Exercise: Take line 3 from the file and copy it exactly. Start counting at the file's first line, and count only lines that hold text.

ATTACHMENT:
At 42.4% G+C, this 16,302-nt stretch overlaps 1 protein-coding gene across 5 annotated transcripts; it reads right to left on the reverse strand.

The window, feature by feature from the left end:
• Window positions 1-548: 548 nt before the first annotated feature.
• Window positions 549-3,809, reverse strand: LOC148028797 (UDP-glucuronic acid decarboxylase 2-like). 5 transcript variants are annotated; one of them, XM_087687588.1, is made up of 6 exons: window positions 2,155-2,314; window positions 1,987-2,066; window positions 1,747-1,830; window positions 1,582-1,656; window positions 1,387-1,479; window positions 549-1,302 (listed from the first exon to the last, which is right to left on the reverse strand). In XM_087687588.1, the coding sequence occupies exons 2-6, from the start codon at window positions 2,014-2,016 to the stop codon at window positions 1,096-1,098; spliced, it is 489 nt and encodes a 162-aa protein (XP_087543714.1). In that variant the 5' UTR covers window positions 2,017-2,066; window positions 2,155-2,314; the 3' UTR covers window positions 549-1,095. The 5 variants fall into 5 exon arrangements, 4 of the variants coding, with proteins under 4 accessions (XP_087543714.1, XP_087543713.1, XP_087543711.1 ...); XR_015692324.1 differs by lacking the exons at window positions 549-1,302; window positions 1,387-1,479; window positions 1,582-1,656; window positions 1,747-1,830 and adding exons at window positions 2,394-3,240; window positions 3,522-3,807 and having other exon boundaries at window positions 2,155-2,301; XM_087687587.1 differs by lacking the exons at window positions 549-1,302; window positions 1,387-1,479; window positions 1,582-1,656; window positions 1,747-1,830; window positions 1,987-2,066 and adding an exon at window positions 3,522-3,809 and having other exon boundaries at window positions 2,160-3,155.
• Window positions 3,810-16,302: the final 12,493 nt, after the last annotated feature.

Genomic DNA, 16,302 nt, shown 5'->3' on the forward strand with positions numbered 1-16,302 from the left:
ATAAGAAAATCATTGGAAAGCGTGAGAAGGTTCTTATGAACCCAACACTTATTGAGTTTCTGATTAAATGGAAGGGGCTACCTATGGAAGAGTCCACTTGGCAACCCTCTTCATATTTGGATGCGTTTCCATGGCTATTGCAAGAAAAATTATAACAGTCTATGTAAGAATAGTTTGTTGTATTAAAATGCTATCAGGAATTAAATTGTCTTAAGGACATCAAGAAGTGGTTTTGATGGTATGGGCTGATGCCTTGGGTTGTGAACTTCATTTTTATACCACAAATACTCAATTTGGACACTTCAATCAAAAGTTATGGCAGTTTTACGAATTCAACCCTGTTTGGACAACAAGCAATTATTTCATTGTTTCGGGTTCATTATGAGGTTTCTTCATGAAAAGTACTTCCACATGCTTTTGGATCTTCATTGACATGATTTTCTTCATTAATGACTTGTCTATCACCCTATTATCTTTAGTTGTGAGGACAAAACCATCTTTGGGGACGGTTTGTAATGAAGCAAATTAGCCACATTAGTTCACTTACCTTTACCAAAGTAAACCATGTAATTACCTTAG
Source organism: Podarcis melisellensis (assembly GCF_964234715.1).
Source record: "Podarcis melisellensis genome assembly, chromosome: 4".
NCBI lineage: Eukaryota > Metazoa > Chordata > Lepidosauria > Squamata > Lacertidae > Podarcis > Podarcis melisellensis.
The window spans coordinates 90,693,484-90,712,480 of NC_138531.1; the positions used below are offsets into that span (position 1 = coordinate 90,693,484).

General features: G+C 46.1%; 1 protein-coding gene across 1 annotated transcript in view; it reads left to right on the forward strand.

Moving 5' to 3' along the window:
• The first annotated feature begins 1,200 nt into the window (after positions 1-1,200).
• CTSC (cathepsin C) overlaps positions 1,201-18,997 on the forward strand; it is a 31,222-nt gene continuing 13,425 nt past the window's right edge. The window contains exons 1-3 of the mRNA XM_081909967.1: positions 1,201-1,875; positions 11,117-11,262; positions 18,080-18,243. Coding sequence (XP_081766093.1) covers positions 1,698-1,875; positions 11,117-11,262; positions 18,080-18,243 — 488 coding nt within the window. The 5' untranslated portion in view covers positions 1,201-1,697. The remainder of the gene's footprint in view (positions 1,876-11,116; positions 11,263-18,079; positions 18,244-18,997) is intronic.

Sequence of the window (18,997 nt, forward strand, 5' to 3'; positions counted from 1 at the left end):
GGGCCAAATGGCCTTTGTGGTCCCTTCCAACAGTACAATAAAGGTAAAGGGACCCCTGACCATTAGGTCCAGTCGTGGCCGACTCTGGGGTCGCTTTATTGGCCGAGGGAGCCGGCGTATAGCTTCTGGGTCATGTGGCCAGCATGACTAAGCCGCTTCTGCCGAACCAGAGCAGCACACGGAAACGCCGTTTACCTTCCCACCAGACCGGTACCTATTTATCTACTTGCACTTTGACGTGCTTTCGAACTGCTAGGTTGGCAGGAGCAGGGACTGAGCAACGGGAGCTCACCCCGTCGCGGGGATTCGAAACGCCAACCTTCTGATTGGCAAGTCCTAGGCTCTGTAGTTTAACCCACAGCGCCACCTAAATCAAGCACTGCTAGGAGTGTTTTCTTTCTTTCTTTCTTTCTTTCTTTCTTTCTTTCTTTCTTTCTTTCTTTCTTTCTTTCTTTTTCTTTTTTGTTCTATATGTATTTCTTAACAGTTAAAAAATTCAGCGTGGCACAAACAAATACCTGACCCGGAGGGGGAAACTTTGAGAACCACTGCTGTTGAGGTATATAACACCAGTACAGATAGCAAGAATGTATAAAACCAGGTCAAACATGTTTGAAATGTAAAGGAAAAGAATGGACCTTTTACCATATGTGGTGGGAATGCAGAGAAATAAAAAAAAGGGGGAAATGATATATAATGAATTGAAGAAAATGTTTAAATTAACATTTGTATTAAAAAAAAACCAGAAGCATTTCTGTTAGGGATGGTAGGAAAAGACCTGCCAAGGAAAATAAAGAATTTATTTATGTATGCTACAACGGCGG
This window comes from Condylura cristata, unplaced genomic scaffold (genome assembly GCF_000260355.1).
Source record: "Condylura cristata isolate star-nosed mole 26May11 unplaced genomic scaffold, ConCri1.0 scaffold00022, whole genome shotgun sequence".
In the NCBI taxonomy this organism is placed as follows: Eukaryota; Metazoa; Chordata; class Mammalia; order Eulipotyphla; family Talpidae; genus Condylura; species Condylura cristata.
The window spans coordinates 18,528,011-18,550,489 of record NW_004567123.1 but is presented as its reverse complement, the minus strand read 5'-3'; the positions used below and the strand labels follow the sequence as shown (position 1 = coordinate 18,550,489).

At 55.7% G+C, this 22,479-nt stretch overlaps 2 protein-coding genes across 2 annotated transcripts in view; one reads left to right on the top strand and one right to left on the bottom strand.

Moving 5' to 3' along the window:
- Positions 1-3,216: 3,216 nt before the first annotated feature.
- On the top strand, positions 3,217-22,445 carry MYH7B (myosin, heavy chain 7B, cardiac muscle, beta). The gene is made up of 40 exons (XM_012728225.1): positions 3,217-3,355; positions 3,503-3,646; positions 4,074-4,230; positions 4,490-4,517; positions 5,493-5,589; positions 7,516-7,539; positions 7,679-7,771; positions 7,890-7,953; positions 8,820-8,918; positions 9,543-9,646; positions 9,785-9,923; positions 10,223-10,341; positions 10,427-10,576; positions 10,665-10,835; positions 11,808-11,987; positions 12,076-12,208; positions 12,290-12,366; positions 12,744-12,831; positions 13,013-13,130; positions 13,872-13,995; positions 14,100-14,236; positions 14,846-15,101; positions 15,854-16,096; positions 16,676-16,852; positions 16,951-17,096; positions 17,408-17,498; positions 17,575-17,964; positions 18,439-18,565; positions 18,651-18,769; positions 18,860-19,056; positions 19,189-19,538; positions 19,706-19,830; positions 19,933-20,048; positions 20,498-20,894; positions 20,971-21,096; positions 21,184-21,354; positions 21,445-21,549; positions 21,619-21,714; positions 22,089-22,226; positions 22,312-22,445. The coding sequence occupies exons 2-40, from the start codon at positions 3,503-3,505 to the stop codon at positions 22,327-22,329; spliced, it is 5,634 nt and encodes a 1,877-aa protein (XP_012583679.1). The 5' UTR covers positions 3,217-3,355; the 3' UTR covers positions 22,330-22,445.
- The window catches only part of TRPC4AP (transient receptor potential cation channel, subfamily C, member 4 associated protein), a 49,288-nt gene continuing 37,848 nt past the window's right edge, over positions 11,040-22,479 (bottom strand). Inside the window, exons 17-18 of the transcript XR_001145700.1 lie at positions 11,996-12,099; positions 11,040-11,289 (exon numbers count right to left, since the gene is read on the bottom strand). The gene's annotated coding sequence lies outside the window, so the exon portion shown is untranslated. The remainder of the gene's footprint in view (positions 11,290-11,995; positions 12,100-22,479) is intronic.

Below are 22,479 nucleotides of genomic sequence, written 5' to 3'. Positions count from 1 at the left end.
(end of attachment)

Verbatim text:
• Window positions 1-548: 548 nt before the first annotated feature.